This post is a lament about books disappearing from the domestic landscape. This is of course thanks to the onslaught in the marketplace of EBooks, Kindle and other online reading portals. With the advent of Google there is no need for reference books any more. Now we even quote Google as a verb, eg ‘I’ll Google the answer’. Coffee table books and magazines are also less prominent, now we can access the online versions.
I prefer the old fashioned paper version with its hard cover. It tells me so much about the contents before I even open the page. I clock up many hours of the working day in front of a computer at my day job. So holding something in two hands and reading straight from the page suits me fine.
I have a built in wardrobe in my bedroom like most people. Its functional exterior belies what chaos lies within: apart from clothes there is paperwork, folders, assorted cables, CDs, DVDs, receipts and other detritus of suburban life waiting to be sorted. The wardrobe is also currently home to a fast growing stack of books that I have read and need to return to their owners. I keep meaning to transcribe passages into my journal (the bits I find inspiring) before returning them but this is fading from being a reality. With now twelve books in the stack where do I start?
Here are a few gems:
There is music in the courtyard, the untamed noodlings of jazz; light and sprightly, the notes whistle down from the speakers, the melody is purling, it is plashing and rustling through the spindle arms of the naked elm trees. It is hush and it is rhapsody.
Christos Tsiolkas – Barracuda
The pill wasn’t strong enough to knock me out, but it kept me high and happy and somersaulting in and out of air conditioned dreams. Passengers whispered in the seats around me as a disembodied air hostess announced the results of the in-flight promotional raffle: dinner and drinks for two at Treasure Island. Her hushed promise sent me down into a dream where I swam deep in greenish-black water, some torch lit competition with Japanese children diving for a pillowcase of pink pearls. Throughout it all the plane roared bright and white and constant like the sea, though at some strange point – wrapped deep in my royal-blue blanket, dreaming somewhere high over the desert – the engines seemed to shut off and go silent and I found myself floating chest upward in zero gravity while still buckled in my chair, which had somehow drifted loose from the other seats to float freely around the cabin.
Donna Tartt – The Goldfinch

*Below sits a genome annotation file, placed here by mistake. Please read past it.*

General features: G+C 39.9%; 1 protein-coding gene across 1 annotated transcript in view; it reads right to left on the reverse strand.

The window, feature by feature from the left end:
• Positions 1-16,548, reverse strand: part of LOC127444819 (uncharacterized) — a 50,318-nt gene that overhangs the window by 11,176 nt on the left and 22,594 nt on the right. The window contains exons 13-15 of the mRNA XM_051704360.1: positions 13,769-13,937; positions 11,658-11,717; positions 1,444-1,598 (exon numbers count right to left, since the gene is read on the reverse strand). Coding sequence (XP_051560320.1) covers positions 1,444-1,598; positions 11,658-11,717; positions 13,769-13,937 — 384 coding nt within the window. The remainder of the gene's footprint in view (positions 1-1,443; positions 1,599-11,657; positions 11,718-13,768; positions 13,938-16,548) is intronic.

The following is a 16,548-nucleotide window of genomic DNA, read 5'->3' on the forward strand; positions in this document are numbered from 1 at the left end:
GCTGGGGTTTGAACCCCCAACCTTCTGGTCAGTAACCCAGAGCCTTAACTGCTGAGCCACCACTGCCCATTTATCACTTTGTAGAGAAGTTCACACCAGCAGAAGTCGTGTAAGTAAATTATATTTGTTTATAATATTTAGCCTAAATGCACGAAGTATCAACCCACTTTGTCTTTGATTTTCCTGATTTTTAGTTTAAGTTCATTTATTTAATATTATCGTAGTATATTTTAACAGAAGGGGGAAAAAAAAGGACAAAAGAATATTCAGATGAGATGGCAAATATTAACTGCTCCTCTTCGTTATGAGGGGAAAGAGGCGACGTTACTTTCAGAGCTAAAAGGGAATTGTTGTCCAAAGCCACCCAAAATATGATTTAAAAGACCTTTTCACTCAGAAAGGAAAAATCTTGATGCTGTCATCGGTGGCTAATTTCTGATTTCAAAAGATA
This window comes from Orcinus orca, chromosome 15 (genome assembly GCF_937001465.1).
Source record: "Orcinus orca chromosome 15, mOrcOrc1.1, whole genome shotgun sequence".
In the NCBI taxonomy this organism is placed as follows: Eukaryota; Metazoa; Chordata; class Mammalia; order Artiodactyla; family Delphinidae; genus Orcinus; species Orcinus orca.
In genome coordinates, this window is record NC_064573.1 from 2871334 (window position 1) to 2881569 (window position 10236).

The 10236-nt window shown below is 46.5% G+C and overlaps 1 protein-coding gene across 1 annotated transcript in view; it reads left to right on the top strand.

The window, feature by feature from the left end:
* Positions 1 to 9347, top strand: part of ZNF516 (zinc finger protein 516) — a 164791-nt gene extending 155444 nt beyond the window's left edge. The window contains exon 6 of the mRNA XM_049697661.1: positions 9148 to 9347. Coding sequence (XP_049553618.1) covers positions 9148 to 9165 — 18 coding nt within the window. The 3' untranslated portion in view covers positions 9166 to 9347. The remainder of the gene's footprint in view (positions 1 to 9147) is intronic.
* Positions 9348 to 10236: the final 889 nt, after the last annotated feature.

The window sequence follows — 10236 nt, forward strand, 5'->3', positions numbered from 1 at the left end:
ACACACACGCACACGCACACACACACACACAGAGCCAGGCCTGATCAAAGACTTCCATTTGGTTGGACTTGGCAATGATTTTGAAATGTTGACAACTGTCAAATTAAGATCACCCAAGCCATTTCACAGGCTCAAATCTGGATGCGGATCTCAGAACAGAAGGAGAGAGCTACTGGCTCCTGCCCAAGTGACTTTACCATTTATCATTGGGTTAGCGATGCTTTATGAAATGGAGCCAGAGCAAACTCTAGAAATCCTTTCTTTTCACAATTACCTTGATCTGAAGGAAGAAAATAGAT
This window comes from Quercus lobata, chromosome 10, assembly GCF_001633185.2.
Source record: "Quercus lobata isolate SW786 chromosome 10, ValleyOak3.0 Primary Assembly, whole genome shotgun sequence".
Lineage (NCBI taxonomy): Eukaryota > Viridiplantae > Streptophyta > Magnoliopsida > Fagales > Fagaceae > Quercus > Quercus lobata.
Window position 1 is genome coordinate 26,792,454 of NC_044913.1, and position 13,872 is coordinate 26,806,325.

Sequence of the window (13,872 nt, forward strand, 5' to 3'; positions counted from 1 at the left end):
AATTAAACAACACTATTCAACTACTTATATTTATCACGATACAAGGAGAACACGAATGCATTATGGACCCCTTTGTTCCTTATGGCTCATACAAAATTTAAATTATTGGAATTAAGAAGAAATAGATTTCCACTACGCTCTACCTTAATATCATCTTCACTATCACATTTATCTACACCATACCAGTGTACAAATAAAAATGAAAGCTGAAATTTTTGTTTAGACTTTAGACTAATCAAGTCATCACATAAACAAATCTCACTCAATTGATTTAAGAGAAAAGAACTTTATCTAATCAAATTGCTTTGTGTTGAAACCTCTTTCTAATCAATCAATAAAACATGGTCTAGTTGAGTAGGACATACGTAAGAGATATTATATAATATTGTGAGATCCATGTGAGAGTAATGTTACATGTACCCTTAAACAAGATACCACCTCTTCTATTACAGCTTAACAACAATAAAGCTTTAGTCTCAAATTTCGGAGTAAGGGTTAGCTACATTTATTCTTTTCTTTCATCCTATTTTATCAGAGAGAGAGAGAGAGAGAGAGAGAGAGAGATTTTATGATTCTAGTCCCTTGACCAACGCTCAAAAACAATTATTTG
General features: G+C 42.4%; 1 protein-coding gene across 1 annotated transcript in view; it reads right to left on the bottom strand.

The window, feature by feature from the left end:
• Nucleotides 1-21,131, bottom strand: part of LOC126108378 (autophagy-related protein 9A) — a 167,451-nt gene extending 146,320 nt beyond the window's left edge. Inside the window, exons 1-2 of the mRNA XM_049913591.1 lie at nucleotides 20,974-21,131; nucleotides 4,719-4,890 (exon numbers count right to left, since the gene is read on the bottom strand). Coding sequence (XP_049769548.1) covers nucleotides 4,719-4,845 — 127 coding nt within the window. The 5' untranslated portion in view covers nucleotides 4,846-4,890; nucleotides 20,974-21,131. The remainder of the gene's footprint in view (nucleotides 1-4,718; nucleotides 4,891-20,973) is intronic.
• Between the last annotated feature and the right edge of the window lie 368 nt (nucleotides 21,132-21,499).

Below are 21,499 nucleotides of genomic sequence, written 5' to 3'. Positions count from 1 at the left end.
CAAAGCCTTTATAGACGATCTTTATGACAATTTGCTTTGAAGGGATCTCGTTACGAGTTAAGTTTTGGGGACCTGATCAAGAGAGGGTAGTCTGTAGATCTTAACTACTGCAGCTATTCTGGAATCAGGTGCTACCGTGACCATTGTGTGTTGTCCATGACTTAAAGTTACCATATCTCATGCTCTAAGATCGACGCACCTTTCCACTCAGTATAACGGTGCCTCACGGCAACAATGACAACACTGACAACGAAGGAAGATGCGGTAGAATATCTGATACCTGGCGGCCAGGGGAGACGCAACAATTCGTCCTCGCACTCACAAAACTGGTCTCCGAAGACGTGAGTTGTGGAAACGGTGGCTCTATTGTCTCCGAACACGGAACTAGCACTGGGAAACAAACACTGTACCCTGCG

The upside of living in a small house is the necessity to throw rather than keep every now and then. Every time I discard something (hopefully to be recycled in some way) I feel the energy in the house shifting. It is a ritual cleansing, to allow room for the new. The beauty of borrowing books is that I don’t have to find a permanent place for them. But after a while they feel a part of the furniture, as familiar as a childhood friend.
On my recent trip to the UK and US visiting extended family* I witnessed how people live first hand, what they keep and what they discard. One aunt, upon downsizing, reduced the contents of her bookshelf from two thousand books to one thousand. That is still a lot of books! This particular aunt and her husband, my uncle, are enormously erudite largely thanks to their love of books. They have travelled little outside of the UK in their long lives. Books have informed their place in the world.
I like that books can be a marker of time, getting dusty and faded as they age on their shelves, or behind the wardrobe door in my case (if you are reading this dear lenders I promise you will get them back!). I also like that they remind me of the particular period in my life when I read them.
I am a book lover, a one-at –a –time reader, not someone who can have a few on the go. My level of concentration isn’t so good that I can switch from one genre to the other, especially at the quiet end of the day when I get to read.
I’m always looking for books when I enter someone’s house. I find their presence comforting. I can always start a conversation based on the contents of a bookshelf. They have a certain familiarity to them. I can tell a lot about someone by their book collection. My family in NY have the most eclectic range I have seen. It takes up a whole wall of their apartment. There are such delights ranging from Armistead Maupin, Anita Brookner, Joyce Carol Oates, Katherine V Forrest (‘the grand dame of lesbian literature’) to Isaac Breshnev Singer. I am admittedly a bit suspicious of people who don’t have books in their house.
I was brought up on books, my father being an avid collector of Folio Society books http://www.foliosociety.com/ . I souvenired a few upon his passing. They are housed in his glass fronted book case and are there to welcome me home when I walk in my front door.
I like the tactile nature of books, how the cover itself can tell you a little bit about what to expect of the contents. It would be a shame to think that they may be a thing of the past one day. But I fear that is the way we are heading. The act of reading draws very little energy from the universe. I have paid as little as A$2 for a pre-loved book. Library books are free (unless you forget to take them back).
Alas my love of reading and books hasn’t been passed on to my son. Recently he told his dad that when he is wealthy one day he is going to buy him a sports car. My husband then asked what he was going to buy me.
The reply was: a book. And I would be happy with that.
*See previous posts: New York Diary and West Devon